Everything Duterte says is double-talk. However, one thing is clear: He is 100% anti-American. You can tell a tree by the fruit it produces and his actions are speaking louder than his two personalities. The United States has lost a major ally in Asia and one can’t help but wonder how long it will be before Japan jumps ship. This is a huge tectonic shift in Asia and will have global repercussions as it strengthens China and Russia.

As it’s been said here many times, with an America suiciding itself into the history books and becoming increasingly unreliable, many allies would rather join a China-lead bloc and umbrella protectorate than go to war against it and lose. The Philippines won’t be the first, or last, to bail out.

 

MANILA/TOKYO (Reuters)–Philippine President Rodrigo Duterte lashed out anew at the United States on Tuesday and said it could forget a bilateral defense deal if he stayed in power long enough, in the latest jarring statement from Manila about the future of the alliance.

The fresh broadside from Duterte came as he was about to board a plane for an official visit to fellow U.S. ally Japan, a big investor in the Philippines that is becoming nervous about its apparent pivot towards rival power China. Continue reading

Japan wary of Philippine pivot to China

TOKYO — The Philippines’ newly found affection for China has sparked concern in Japan that it would embolden the Asian giant to expand more aggressively in the South China Sea.

Japan has worked with the U.S. and others to pressure China to accept an international arbitration ruling in July that rejected Beijing’s claims in the South China Sea. The ruling involved a case brought by the Philippines, but Manila has downplayed the decision in its favor.

Continue reading

Russia’s Arctic Dreams Have Chinese Characteristics

The most significant geophysical event on our planet since the end of the ice age is taking place today—the opening of the Arctic. As the High North maritime environment warms, the Arctic Ocean’s abundant energy, minerals, fish stocks, and other natural resources are becoming increasingly accessible, while new potential maritime routes promise to reduce shipping times and costs and accelerate ties between major commercial centers. These new opportunities for energy development, natural resources extraction, and shipping suggest that the region risks becoming an arena of intense competition, tension, and potentially even confrontation, not only between the United States and its two near-peer strategic competitors—China and Russia—but also among other Asia-Pacific states with observer status in the Arctic Council. Continue reading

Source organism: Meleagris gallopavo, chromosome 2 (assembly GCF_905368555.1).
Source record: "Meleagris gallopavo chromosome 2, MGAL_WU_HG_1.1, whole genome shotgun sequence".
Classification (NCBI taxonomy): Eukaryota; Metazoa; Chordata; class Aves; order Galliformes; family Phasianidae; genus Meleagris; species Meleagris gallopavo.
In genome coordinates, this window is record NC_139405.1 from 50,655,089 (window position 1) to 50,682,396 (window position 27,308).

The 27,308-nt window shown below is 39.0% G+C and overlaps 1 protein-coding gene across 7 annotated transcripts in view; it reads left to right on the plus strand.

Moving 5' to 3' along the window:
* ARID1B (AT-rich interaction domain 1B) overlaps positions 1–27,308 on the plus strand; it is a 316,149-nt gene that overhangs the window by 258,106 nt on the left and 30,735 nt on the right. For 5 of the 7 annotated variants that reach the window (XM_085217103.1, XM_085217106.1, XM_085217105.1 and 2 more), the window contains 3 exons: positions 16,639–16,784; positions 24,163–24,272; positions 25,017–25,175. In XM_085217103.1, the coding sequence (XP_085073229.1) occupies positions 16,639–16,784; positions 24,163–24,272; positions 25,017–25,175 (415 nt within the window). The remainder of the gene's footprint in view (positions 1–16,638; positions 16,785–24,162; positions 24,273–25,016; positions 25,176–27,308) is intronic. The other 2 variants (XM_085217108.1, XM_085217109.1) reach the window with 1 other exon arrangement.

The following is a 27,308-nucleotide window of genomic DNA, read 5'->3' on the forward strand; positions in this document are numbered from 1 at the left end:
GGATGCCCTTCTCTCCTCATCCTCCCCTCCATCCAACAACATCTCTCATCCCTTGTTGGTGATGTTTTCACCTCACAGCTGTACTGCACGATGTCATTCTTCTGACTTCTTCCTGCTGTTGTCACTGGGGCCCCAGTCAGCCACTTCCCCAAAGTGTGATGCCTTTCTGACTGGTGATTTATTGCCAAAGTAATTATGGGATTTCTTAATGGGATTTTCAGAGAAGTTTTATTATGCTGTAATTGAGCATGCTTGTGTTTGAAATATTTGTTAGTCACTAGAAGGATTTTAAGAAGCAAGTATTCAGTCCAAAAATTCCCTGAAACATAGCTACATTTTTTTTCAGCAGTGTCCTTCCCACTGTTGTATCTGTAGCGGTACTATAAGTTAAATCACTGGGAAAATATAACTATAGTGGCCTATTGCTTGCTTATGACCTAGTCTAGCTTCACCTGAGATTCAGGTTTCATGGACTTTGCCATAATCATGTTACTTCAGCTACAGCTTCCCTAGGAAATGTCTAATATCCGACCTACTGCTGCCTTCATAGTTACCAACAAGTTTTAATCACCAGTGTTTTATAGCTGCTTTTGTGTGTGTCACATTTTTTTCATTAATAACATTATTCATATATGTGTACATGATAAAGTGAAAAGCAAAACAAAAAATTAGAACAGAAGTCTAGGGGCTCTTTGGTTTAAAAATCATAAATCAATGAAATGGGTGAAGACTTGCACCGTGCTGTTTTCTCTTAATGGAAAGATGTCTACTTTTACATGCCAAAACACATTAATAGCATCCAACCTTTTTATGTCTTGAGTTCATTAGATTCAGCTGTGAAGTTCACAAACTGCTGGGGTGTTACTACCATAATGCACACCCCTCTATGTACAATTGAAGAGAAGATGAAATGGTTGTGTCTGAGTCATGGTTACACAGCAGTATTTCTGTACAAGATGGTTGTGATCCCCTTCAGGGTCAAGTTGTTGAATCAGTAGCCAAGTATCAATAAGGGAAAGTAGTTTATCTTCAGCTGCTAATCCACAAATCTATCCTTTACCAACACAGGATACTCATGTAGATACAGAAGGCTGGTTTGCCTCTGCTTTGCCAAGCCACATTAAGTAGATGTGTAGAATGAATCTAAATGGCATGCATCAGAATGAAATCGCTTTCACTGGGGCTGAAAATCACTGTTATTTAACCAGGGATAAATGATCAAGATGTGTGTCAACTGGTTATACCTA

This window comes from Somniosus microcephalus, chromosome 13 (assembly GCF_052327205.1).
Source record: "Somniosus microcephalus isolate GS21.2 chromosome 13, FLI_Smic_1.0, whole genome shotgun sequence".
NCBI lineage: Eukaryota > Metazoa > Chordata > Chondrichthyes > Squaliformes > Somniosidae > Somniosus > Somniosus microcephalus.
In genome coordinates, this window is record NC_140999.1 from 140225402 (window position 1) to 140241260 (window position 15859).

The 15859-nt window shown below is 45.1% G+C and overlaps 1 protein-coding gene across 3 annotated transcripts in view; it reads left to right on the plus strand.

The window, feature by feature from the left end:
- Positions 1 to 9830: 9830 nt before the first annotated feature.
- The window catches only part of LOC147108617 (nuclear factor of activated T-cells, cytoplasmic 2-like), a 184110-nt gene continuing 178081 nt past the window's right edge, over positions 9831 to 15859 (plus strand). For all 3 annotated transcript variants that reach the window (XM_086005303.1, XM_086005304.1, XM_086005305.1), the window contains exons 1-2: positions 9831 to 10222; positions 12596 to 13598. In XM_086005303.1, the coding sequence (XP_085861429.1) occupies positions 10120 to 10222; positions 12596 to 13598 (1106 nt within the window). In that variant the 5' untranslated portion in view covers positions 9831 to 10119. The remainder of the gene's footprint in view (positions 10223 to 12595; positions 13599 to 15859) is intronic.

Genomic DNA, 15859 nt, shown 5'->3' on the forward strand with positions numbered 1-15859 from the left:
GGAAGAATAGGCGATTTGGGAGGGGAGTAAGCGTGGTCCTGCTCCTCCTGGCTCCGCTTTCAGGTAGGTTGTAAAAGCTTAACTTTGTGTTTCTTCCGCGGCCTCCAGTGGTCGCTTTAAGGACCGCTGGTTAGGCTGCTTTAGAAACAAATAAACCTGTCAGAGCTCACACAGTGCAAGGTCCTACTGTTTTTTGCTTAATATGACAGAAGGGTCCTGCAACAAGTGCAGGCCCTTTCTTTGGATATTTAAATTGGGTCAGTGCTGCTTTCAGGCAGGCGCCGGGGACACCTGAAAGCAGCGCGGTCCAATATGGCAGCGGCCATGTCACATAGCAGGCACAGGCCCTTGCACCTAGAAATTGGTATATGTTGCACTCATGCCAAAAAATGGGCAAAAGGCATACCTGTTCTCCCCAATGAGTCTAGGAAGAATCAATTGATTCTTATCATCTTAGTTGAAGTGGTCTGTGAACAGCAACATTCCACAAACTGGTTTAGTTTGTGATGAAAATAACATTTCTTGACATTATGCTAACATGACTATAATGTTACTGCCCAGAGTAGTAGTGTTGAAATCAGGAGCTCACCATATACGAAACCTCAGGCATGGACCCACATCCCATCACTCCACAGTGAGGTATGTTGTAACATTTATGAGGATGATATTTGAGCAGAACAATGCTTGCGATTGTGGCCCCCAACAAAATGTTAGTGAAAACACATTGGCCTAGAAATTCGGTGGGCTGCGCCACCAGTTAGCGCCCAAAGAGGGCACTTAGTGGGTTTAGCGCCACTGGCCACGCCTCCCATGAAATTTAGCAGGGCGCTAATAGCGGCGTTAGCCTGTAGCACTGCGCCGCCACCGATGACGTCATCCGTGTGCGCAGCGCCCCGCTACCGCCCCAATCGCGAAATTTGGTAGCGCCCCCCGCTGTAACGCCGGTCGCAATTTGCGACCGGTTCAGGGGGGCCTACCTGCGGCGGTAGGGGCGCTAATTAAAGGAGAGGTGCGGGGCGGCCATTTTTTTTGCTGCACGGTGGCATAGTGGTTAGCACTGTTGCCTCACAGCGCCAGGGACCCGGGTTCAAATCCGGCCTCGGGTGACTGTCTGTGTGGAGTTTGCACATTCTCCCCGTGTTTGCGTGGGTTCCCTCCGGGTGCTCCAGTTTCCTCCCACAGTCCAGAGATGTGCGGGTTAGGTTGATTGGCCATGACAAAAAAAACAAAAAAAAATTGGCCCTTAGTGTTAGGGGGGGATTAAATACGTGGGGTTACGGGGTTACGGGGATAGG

Putin ramps up WW3 fears as he launches NUCLEAR MISSILES in terrifying show of power

Putin ordered a nuclear preparation drill last week involving more than 40 million people

 

RUSSIA has carried out a series of ballistic missile tests today as tensions with the US continue to rise over the conflict in Syria.

The Topol missile, the fastest in the world, was launched from a submarine in the Barents Sea off the Russian coast today as part of a series of ballistic tests.

Another was later shot from an island in the north-west of the country with its warhead hitting a simulated target, and a third missile – a nuclear-capable rocket – shot from a Pacific Fleet submarine in the Sea of Okhotsk, north of Japan.

Continue reading

Russia to set up Pacific Heavy Bomber Division to patrol seas near Japan, Hawaii, and Guam

Russia’s Ministry of Defence announced on 6 October the formation of a new long-range Heavy Bomber Division (Tyazheloy Bombardirovochnoy Aviatsionnoy Divizii, or HBD/TBAD). Stationed in the Far East, the unit’s role is to patrol the Pacific Ocean and, in particular, sea areas near to Japan, Hawaii, and Guam. Continue reading